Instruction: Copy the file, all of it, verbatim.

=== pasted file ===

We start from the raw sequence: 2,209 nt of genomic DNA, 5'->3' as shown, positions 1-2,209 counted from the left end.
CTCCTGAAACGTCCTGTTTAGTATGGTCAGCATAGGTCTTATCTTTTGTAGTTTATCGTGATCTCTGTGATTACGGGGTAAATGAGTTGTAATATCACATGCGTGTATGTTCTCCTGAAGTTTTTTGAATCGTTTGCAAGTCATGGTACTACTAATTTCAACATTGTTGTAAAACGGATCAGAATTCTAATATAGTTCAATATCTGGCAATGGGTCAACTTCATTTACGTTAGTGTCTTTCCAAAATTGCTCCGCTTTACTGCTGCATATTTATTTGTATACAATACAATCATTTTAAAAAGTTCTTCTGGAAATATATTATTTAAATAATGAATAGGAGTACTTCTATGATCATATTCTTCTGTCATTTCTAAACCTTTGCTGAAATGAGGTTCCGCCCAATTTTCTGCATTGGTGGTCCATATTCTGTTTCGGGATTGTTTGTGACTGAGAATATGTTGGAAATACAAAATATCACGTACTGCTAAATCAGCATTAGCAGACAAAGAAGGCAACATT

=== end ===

We start from the raw sequence: 2,209 nt of genomic DNA, 5'->3' as shown, positions 1-2,209 counted from the left end.
CTCCTGAAACGTCCTGTTTAGTATGGTCAGCATAGGTCTTATCTTTTGTAGTTTATCGTGATCTCTGTGATTACGGGGTAAATGAGTTGTAATATCACATGCGTGTATGTTCTCCTGAAGTTTTTTGAATCGTTTGCAAGTCATGGTACTACTAATTTCAACATTGTTGTAAAACGGATCAGAATTCTAATATAGTTCAATATCTGGCAATGGGTCAACTTCATTTACGTTAGTGTCTTTCCAAAATTGCTCCGCTTTACTGCTGCATATTTATTTGTATACAATACAATCATTTTAAAAAGTTCTTCTGGAAATATATTATTTAAATAATGAATAGGAGTACTTCTATGATCATATTCTTCTGTCATTTCTAAACCTTTGCTGAAATGAGGTTCCGCCCAATTTTCTGCATTGGTGGTCCATATTCTGTTTCGGGATTGTTTGTGACTGAGAATATGTTGGAAATACAAAATATCACGTACTGCTAAATCAGCATTAGCAGACAAAGAAGGCAACATT